Provided with toys and scouting for boys
    You brought a guitar to punish your ma

    And you didn’t like school
    And you know you’re nobody’s fool
    So welcome to the machine

    Welcome my son
    Welcome to the machine
    What did you dream?
    It’s alright we told you what to dream

    You dreamed of a big star
    He played a mean guitar
    He always ate in the Steak Bar
    He loved to drive in his Jaguar
    So welcome to the machine

    Songwriters: Roger Waters

  13. My living area HVAC had quit cooling. Had the AC techs (original installers) out 4 times to replace 3 blown transformers, a burnt out controller board, then a high voltage contactor. However, intermittent operation still persisted. Through all the service visits, I kept suggesting a short in the 24V control wiring, which would have pulled too much current, thus the damage to control components. Techs briefly looked at the wiring, but called it all good!

    Finally had enough with all the $$$ service calls, so I traced the condenser suspect “control wiring short” to the run entering the compressor housing penetration (vibration wore insulation and was shorting out on the housing)…4 wraps of electrical tape and installing electrical grommet…no more issues these past 7 years!! Spent $700 in “professional services” that couldn’t diagnose a simple shorting problem…sometimes Common Sense (and One-With-Machine) easily trumps Expertise!!!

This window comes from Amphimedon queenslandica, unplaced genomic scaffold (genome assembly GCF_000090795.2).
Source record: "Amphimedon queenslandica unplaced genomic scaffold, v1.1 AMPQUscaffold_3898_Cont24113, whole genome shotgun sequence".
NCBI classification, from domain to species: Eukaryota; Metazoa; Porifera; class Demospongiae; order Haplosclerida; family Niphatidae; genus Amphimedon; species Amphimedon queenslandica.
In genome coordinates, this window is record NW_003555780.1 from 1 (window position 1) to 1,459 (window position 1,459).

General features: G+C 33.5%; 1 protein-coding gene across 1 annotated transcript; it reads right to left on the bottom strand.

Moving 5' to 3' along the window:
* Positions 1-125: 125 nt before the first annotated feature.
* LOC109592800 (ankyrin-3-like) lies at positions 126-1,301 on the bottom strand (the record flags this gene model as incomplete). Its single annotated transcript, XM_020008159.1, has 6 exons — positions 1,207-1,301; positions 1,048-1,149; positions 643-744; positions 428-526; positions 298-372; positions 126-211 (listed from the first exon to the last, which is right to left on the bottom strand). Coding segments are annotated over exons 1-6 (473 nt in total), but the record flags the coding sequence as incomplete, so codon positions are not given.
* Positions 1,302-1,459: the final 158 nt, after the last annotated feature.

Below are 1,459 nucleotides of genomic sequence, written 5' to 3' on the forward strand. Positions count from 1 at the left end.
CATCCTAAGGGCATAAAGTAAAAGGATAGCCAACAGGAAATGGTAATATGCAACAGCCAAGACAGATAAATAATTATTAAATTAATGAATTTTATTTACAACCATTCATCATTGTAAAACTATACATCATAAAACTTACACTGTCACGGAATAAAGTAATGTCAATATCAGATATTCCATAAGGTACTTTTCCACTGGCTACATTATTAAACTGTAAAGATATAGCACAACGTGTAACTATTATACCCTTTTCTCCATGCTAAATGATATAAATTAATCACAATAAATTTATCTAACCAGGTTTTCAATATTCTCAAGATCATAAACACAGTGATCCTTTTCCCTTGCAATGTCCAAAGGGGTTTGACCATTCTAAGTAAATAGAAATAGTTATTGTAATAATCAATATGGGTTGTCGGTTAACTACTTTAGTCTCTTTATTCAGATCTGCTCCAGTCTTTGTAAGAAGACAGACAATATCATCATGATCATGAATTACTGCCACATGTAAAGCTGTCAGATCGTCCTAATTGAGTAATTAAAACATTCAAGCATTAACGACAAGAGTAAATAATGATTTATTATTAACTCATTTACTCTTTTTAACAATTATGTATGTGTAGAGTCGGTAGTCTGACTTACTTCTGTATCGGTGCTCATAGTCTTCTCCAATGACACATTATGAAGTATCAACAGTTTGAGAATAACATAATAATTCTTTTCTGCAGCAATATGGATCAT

14. My heating system wasn’t working in my house my ex wife and my kids were living in. The last thing I thought it could be is the thermostat which I installed new so I didn’t check it. I installed a new transformer untangled the wiring that was a mess, made fresh new connections, installed a new electronic ignition control unit that diagnoses problems, went as far as buying a new gas regulator and blower motor but didn’t install those. I Installed a new spark ignitor. That Lennox furnace was very old so an overhaul was needed since those devices were causing problems even before the unit stopped working. The heat exchanger was in great condition, I always cleaned it. The blower motor was still good since for most of its life it only had to operate the furnace, a central air unit was installed onto the unit later so the fan does get more work now. You have to be careful with older fans because if they go while the furnace is running it could heat up and crack the heat exchanger, then you might as well toss it out and buy a new furnace. A leaking heat exchanger can be dangerous because carbon monoxide fumes could enter your home.